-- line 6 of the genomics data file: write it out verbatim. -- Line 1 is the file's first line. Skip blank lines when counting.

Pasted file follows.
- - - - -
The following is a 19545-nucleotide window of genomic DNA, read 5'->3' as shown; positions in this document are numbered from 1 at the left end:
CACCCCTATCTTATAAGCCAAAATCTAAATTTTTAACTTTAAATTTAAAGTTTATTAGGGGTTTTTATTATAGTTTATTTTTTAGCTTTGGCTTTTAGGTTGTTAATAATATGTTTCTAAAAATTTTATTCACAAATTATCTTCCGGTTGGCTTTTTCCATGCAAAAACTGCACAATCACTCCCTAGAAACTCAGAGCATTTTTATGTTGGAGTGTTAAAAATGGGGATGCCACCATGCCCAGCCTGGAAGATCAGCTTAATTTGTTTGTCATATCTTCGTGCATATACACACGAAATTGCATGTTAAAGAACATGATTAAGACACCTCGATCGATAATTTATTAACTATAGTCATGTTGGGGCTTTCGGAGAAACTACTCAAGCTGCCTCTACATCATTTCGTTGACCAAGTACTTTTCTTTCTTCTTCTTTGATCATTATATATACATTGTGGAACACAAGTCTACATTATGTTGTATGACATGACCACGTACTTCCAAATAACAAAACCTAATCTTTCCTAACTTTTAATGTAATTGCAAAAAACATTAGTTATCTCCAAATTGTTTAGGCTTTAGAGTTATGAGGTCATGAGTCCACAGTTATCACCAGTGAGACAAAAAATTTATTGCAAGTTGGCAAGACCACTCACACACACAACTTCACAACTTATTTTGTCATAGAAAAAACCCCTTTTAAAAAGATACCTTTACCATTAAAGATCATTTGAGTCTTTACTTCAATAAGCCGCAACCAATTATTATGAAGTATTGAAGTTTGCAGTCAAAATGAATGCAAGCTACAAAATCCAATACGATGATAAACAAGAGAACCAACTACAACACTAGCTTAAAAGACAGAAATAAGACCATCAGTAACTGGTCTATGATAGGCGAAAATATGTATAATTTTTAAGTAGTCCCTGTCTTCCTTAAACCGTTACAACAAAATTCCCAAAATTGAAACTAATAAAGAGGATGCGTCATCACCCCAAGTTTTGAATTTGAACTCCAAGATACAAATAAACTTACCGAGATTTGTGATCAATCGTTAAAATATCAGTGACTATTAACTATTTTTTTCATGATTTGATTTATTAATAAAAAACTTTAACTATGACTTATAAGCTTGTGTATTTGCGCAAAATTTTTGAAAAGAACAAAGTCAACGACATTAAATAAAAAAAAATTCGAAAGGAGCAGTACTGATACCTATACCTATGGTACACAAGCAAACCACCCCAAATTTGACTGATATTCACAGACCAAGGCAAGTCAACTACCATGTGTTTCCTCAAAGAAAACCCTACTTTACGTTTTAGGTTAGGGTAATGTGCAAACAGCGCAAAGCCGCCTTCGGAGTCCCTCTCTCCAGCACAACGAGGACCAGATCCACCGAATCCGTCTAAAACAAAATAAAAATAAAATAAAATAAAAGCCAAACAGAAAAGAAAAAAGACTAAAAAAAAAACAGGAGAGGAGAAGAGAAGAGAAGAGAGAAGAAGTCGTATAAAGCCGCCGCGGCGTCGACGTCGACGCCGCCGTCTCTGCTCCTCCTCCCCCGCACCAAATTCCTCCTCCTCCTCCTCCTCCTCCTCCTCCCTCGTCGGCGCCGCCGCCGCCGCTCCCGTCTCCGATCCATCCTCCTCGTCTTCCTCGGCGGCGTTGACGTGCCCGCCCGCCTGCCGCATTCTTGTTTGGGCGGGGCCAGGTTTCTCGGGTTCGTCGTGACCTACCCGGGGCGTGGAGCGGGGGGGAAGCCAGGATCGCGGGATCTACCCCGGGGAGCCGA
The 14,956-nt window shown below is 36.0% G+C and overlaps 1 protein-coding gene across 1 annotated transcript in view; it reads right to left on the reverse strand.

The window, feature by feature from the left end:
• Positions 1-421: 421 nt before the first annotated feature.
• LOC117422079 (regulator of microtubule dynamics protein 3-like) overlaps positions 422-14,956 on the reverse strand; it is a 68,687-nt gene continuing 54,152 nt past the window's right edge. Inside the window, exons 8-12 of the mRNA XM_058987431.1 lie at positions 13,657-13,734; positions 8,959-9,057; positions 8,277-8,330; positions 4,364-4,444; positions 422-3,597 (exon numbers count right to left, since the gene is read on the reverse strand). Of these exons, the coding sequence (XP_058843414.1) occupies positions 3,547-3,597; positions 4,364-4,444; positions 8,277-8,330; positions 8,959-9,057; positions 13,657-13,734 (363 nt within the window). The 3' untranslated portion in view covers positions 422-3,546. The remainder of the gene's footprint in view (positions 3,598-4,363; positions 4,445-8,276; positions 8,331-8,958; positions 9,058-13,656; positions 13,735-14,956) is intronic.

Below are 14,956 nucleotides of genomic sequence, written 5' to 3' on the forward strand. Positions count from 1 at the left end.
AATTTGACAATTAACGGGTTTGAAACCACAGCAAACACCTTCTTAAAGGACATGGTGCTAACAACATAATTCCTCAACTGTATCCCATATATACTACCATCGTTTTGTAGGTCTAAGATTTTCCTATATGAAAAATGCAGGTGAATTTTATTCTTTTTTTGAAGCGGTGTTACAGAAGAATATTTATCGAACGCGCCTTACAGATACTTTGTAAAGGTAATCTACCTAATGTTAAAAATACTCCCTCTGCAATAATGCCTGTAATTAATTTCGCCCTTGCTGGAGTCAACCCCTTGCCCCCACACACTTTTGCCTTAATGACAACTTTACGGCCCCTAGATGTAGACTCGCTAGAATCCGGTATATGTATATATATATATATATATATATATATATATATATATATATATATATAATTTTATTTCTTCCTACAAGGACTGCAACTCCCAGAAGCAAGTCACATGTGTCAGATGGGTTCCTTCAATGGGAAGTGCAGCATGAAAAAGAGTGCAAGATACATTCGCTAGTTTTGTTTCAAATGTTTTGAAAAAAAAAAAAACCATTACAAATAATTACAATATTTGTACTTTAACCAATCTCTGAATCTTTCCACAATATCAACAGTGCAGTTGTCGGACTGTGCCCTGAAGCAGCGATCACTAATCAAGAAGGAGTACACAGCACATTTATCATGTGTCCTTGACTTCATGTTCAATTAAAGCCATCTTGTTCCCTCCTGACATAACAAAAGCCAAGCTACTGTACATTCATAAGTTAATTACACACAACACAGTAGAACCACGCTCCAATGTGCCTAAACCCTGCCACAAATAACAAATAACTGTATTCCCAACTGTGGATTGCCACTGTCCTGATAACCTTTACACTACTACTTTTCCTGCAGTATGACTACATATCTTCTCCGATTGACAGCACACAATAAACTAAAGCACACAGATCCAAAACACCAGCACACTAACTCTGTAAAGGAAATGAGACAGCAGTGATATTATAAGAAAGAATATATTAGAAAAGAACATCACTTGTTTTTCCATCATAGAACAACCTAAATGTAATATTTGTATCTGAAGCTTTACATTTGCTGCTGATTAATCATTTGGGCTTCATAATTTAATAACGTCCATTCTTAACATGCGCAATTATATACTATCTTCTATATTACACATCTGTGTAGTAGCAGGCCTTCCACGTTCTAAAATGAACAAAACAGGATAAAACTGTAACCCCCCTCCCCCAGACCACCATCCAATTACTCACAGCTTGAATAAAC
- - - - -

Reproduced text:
• LOC117422079 (regulator of microtubule dynamics protein 3-like) overlaps positions 422-14,956 on the reverse strand; it is a 68,687-nt gene continuing 54,152 nt past the window's right edge. Inside the window, exons 8-12 of the mRNA XM_058987431.1 lie at positions 13,657-13,734; positions 8,959-9,057; positions 8,277-8,330; positions 4,364-4,444; positions 422-3,597 (exon numbers count right to left, since the gene is read on the reverse strand). Of these exons, the coding sequence (XP_058843414.1) occupies positions 3,547-3,597; positions 4,364-4,444; positions 8,277-8,330; positions 8,959-9,057; positions 13,657-13,734 (363 nt within the window). The 3' untranslated portion in view covers positions 422-3,546. The remainder of the gene's footprint in view (positions 3,598-4,363; positions 4,445-8,276; positions 8,331-8,958; positions 9,058-13,656; positions 13,735-14,956) is intronic.